The Port Authority in Málaga is being urged to encourage visiting vessels to adopt clean technology.  Proposals have been made for installing a device which measures the quality of the air in the cruise terminal, and for rewarding operators of low emission vessels.

Málaga Town Hall wants the Authority to implement zero emission technologies on ships in general and cruise liners in particular which connect to the national grid when at berth in the city.  It is being suggest that those which can show they are reducing pollution of the atmosphere and the sea be awarded a ten per cent reduction on their mooring charges as a means of encouraging shipping lines and private owners to become more environmentally friendly.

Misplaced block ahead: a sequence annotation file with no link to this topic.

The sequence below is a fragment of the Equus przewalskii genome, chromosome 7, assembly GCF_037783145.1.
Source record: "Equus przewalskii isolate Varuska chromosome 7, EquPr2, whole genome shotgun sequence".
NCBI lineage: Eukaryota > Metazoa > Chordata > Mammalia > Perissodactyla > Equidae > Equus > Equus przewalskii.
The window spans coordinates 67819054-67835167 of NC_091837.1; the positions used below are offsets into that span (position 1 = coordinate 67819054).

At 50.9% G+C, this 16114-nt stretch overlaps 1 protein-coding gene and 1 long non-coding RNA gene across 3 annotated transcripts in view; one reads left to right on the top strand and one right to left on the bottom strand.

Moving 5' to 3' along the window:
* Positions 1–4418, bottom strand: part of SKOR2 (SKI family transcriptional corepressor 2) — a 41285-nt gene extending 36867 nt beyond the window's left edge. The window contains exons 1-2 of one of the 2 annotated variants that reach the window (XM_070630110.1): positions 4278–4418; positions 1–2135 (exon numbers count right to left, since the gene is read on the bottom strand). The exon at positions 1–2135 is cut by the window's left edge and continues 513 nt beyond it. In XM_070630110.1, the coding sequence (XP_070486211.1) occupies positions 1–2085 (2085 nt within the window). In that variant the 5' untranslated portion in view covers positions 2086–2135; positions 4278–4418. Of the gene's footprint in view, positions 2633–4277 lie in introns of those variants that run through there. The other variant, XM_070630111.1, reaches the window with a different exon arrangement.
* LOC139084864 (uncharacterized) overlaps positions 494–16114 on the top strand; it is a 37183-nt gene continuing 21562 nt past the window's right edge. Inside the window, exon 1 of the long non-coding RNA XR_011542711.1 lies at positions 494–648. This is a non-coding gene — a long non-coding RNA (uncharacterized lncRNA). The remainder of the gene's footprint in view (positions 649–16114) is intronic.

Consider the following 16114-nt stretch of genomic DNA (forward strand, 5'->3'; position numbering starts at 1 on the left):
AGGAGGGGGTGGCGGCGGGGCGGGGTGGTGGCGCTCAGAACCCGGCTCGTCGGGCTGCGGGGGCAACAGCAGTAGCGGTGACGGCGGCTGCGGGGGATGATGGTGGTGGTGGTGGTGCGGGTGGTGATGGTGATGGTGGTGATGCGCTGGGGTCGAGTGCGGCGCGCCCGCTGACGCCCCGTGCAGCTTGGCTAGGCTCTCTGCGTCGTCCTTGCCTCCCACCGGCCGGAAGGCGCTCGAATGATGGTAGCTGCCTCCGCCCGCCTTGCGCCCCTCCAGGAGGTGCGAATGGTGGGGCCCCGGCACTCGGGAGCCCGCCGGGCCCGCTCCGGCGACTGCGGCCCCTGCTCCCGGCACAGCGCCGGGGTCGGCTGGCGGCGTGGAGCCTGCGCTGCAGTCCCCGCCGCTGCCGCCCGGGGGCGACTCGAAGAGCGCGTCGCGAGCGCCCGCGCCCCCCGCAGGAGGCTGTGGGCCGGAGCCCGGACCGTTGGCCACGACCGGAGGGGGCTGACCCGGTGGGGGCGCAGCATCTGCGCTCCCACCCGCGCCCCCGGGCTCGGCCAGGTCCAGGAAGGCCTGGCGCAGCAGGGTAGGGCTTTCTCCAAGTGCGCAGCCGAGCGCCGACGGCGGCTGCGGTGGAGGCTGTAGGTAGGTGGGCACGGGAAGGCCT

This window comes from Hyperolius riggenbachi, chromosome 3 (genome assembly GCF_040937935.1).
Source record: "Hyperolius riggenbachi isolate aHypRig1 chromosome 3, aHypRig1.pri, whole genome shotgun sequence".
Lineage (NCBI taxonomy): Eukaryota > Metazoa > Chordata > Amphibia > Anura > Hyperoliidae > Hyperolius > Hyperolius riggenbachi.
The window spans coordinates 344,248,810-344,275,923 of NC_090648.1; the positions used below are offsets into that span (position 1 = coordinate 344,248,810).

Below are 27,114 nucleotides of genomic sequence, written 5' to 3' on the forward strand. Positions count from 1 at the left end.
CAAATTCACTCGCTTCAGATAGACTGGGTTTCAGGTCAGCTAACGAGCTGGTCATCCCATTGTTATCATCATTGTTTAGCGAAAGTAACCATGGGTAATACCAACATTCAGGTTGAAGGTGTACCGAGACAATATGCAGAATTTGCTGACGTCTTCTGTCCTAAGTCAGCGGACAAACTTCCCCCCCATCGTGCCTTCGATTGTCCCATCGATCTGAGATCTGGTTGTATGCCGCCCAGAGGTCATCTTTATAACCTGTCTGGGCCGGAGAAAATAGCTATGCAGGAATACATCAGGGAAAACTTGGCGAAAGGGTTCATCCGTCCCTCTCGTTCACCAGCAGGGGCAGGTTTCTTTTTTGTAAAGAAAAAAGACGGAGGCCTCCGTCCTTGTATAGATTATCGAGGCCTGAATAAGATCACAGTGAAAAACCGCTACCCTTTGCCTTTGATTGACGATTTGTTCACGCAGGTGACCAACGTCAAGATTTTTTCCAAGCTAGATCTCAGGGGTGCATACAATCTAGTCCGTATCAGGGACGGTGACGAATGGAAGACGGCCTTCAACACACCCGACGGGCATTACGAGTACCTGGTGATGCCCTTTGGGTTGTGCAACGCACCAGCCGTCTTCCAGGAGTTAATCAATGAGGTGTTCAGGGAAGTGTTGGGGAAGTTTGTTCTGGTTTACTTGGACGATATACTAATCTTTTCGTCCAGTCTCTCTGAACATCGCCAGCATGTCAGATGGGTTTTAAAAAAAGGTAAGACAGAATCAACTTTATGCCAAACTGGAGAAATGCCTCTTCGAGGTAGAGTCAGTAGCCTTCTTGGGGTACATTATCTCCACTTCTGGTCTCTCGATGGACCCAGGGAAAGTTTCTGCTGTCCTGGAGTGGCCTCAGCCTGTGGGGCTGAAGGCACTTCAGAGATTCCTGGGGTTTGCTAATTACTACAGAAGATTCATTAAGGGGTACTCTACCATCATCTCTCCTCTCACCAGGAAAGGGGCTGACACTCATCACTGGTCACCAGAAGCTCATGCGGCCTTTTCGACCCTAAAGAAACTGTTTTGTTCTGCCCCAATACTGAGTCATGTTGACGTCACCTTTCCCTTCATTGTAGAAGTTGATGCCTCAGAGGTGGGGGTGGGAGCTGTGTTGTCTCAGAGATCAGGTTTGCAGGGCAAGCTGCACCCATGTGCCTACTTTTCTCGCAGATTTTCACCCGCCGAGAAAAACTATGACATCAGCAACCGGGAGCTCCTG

Estimates have suggested that 15 of the largest ships in the world emitted as much air pollution as 760 million vehicles because the vessels use fossil fuels for propulsion.  Heavy oil for example contains high amounts of sulphur, heavy metals and other toxic waste.  In addition to carbon dioxide, such ships emit high levels of sulphur oxides, nitrogen oxides and particulate material, regarded as being highly hazardous to human health.

The Port of Málaga is the fifth busiest for cruise liners in Spain, and second on the mainland, with 296 moorings in 2018 bringing 506,00 visitors to the city.  The city’s Council and the Port Authority aim to double these numbers in the coming years, but say tourism and climate must “interact and work hand in hand.”